Monday, April 8, 2013
Maybe it’s because the world was more innocent; more black and white. You knew when someone was a villain, and you knew when someone was a hero. And if your character was on the side of justice, well they could hardly do wrong in that pursuit. In this day and age, sometimes those lines get fuzzy.
I also like that Pulp is practically a genre unto itself. The stories of the age can dash across many literary genres; fantasy, science fiction, mystery, historical. But, regardless of that, they are all considered “Adventure” fiction. And I think that’s the key. In these stories; stuff happens.
The narrative voice doesn’t beat you down with excessive amounts of internal dialogue, philosophical pondering, or verbose background infodumps. What you do get is action prose, laced with enough information that you know what’s going on, and who’s doing it. The best writers were able to blend the details with the action, keeping the pace going. Some of the lesser in skill seemed to struggle with this. But, thanks in large part to the word-limits, they often were forced to keep their descriptions brief.
Which leads me to another reason I like them: brevity. I just do not have the time to read doorstopper novels. And when you add that lack of time to the fact that I just don’t read very fast, it would take me the better part of a year to wade through something that GRRM writes. Plus, I tend to get easily lost in the myriads of subplots, and the subplots of those subplots. And do I really need to know every detail of the eating habits of the nobility? Apparently, I could never be a Jedi, because I DO crave adventure and excitement. Especially when I am reading.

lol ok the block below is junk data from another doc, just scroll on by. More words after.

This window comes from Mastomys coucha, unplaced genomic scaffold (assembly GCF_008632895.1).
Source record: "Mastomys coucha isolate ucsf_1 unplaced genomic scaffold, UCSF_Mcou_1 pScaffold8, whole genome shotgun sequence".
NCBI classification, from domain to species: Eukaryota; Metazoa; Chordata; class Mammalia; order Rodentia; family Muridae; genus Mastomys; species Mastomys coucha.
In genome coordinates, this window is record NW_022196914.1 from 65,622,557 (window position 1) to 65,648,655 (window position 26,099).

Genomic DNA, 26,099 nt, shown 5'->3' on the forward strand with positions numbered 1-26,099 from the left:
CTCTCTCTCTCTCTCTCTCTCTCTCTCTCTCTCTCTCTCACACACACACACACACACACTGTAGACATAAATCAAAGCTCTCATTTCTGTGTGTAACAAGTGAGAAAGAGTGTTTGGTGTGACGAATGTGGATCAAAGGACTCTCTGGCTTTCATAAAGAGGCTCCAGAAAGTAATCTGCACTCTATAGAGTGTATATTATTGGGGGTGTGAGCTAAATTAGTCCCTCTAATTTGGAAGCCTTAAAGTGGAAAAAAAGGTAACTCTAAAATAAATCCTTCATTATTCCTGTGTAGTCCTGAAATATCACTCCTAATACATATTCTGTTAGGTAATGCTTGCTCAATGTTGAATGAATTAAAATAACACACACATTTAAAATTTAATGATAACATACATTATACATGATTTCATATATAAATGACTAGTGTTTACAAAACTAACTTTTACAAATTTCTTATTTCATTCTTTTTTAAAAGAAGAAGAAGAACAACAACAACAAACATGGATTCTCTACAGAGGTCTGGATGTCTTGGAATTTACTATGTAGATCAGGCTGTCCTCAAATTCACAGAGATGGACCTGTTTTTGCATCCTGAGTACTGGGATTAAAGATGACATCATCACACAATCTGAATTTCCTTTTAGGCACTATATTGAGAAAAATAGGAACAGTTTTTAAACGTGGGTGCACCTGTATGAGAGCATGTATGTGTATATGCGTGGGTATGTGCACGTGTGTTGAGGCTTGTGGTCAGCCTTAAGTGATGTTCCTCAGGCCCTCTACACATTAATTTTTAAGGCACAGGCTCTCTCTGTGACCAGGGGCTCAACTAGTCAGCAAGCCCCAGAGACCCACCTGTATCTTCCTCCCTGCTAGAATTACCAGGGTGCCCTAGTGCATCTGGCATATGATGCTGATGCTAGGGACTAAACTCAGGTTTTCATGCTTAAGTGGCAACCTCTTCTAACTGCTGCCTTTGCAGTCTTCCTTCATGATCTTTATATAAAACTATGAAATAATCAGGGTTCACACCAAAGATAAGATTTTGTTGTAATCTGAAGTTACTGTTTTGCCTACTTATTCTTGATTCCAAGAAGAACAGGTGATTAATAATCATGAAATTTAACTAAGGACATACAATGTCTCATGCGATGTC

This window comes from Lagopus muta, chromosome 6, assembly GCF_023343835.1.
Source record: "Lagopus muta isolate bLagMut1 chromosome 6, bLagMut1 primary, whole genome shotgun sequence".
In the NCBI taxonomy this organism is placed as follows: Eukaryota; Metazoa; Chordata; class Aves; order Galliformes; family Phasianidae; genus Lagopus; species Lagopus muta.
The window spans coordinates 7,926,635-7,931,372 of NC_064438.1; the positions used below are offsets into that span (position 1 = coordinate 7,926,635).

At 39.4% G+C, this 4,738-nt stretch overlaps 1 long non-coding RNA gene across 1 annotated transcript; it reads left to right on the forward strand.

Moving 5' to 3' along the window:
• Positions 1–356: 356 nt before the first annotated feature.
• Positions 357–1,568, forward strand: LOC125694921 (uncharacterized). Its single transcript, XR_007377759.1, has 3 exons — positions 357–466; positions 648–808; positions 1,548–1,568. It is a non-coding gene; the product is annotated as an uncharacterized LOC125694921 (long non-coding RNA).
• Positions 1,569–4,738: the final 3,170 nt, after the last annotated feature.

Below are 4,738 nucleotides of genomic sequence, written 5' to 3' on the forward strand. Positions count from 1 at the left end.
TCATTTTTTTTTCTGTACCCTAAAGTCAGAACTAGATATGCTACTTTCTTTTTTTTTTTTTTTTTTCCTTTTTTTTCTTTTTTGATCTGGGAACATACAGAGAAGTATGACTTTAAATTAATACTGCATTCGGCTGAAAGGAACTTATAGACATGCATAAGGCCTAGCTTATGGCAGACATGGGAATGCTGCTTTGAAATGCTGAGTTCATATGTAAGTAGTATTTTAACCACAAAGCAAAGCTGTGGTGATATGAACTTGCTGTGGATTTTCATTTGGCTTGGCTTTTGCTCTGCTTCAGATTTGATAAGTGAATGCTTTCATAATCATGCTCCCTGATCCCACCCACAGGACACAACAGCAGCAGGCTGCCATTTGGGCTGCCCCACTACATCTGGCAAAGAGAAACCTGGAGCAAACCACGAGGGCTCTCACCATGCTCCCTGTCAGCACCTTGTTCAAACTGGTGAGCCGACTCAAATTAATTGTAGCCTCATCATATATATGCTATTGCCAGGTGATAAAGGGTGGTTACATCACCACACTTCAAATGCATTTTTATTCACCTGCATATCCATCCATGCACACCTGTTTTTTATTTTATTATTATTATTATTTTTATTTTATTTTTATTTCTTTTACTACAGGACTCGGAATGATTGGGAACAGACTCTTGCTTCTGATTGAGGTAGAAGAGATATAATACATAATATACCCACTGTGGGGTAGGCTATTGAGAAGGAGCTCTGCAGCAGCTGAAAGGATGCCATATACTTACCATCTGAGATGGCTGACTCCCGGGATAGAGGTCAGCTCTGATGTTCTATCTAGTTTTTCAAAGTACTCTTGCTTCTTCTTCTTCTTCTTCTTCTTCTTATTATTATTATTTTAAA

I am happy to see that the whole “Pulp” idea is making a comeback. Between eReaders, and publishers like Airship 27, the supergenre of Pulp Adventure is making a comeback. But for some of us, not only is time tight, but so is money. So, how do we get our Pulp fix? Well, I do spend a lot of time perusing used books stores for collections. But sometimes, that’s not enough. That’s when my morals get a little hazy and I head over to Project Gutenberg – Australia.
Copyright laws in Australia are much more lax than here in the states. So, some fiction from the early 20th century that may be copyrighted here, is public domain there. And you can read the texts of a lot of fiction there for free. But, even though this is morally questionable, I do have a few standards; I don’t download fiction that is available in print unless I have already purchased a print version. For instance, I own print copies of almost every Robert E. Howard story. So, I don’t feel bad for using the text at Gutenberg to create eBooks so I can also read them on my Kindle.
However, sometimes I want to read something that I can’t find anywhere in print. Case in point recently is The Avenger. Gutenberg has several of the original stories from the 40’s, and after fruitless searches for reprints, I decided to download a few and create an eBook. I figure it’s not really a violation if I’m not distributing it freely, or for profit. It’s just for me.
Anyways, these are my random thoughts on the adventure fiction of the Pulp Era. I swear, if I ever become a teacher, and I teach a class on 20th Century Literature, there will be a section in my curriculum on the Pulps.